Craft, Entertainment

Godzilla is unique, there’s no one like him, maybe he can not throw his nuclear rays but his evil eyes come from the deepest of Mordor — via Etsy


Max Ma Yicheng runs 2LOUD Custom out of Taipei, Taiwan and has a talent for metal shaping and finding a great line. His skills are on full display on this pretty-in-pink custom, built in the classic Japanese style and based on a 2016 model Kawasaki W800. It starts with the hand-made fuel tank, designed with a slimming effect, and a front neck tunnel that’s reminiscent of classic enduros — via Bike EXIF


Bunker Custom Cycles of Istanbul have a client who requested an elegant war machine look, and builders Mert and Can Uzer have obliged in spectacular fashion — via Bike EXIF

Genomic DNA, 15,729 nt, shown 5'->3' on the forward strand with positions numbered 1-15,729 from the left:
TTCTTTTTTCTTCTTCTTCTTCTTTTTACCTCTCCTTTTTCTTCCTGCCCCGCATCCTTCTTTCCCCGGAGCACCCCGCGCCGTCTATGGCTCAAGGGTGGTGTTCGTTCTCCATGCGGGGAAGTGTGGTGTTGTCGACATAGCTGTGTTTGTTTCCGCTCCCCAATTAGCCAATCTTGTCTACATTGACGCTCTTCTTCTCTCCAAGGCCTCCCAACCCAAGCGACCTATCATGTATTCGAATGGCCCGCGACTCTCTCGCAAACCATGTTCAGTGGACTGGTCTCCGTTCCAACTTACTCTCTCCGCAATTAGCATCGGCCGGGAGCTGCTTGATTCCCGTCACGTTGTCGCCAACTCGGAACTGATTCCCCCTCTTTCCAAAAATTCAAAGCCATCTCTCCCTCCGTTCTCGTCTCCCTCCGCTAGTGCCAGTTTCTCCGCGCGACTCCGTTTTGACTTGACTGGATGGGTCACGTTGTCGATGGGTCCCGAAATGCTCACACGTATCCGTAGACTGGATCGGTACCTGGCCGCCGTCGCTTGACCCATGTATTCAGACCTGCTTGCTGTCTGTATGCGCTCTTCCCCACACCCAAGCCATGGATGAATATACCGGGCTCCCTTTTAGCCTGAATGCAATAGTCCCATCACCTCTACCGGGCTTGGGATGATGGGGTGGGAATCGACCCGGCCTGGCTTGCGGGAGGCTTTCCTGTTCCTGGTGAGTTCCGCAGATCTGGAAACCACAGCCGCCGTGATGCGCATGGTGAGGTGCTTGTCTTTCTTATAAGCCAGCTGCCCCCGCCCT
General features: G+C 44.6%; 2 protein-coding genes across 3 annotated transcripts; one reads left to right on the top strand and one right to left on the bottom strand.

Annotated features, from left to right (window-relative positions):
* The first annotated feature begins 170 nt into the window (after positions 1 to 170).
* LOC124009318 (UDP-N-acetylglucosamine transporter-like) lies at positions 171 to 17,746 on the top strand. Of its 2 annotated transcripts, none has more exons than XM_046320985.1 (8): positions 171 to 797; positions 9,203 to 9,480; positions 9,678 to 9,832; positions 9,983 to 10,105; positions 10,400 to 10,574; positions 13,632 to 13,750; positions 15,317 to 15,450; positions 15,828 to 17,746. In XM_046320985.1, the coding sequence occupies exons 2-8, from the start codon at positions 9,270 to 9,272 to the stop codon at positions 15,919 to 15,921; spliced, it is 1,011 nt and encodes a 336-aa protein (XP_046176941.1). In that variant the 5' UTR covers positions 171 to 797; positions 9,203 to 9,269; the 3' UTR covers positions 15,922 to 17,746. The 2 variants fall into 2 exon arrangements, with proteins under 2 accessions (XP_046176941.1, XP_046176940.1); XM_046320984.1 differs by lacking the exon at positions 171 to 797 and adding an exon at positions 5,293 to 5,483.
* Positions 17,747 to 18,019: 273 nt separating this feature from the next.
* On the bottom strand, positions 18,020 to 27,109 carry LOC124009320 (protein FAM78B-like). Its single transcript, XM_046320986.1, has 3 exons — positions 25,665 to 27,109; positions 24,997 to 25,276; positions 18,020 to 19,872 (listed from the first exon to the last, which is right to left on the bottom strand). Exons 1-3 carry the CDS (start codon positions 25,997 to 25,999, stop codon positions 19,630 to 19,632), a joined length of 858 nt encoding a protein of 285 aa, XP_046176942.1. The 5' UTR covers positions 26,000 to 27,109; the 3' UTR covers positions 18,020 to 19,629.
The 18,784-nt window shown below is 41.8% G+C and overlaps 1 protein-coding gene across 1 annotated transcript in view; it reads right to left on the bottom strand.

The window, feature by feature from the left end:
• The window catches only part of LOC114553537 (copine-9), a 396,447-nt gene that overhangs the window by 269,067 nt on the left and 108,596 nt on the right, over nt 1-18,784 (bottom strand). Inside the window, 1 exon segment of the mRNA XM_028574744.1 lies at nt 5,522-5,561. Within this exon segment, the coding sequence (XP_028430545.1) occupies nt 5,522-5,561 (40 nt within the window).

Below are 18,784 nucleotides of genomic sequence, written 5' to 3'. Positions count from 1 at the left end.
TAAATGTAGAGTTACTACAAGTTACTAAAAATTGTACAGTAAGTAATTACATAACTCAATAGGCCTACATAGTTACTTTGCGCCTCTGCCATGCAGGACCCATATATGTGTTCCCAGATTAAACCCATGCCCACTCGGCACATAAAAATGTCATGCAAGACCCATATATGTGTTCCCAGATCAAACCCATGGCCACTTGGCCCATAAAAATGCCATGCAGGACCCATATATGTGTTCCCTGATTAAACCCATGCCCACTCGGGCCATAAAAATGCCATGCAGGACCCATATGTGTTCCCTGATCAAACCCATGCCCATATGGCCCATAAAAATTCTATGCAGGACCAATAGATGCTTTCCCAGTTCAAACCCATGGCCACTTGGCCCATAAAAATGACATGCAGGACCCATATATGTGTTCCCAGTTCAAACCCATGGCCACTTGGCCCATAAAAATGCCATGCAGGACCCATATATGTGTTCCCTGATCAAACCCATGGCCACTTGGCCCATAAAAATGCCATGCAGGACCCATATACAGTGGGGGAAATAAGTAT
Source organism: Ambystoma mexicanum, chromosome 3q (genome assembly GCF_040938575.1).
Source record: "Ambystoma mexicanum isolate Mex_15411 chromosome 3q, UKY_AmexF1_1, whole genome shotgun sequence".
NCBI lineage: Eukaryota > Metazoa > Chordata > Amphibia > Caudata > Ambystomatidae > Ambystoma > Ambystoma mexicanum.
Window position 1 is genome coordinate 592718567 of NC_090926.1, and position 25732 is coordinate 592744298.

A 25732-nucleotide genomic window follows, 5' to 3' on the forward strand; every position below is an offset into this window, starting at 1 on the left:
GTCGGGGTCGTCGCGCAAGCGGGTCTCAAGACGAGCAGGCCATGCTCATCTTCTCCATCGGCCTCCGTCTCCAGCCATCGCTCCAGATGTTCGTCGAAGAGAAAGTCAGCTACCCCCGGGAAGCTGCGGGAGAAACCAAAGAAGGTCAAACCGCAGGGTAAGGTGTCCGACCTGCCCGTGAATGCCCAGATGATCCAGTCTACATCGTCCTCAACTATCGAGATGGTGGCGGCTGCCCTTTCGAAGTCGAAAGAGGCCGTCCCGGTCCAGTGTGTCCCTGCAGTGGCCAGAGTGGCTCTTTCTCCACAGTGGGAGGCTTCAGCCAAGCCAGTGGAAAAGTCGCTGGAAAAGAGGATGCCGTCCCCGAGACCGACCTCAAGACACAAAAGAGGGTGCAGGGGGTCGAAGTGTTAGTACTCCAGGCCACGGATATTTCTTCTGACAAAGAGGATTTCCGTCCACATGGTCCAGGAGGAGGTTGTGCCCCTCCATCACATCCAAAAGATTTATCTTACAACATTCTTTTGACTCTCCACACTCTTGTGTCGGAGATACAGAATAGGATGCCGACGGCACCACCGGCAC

Trump’s Media Pals Are Busy Creating a Left-Wing ‘Threat’ to Balance Out the Awful Racist Right-Wing Hordes That Threaten Civil Society

In these dark days, an intergenerational warning is in order: Antifa folks, be wary. They are coming for you.

Some of us have seen this movie before. In my generation, when I was a teenage member of MSU’s SDS in the late 1960s, I remember the guy who was always yelling, Kill the pigs, and encouraging us to burn down the ROTC building on campus. In later years, I heard from old SDS colleagues that when they sued the police, they learned that the outspoken guy was a police officer and his friends were informants.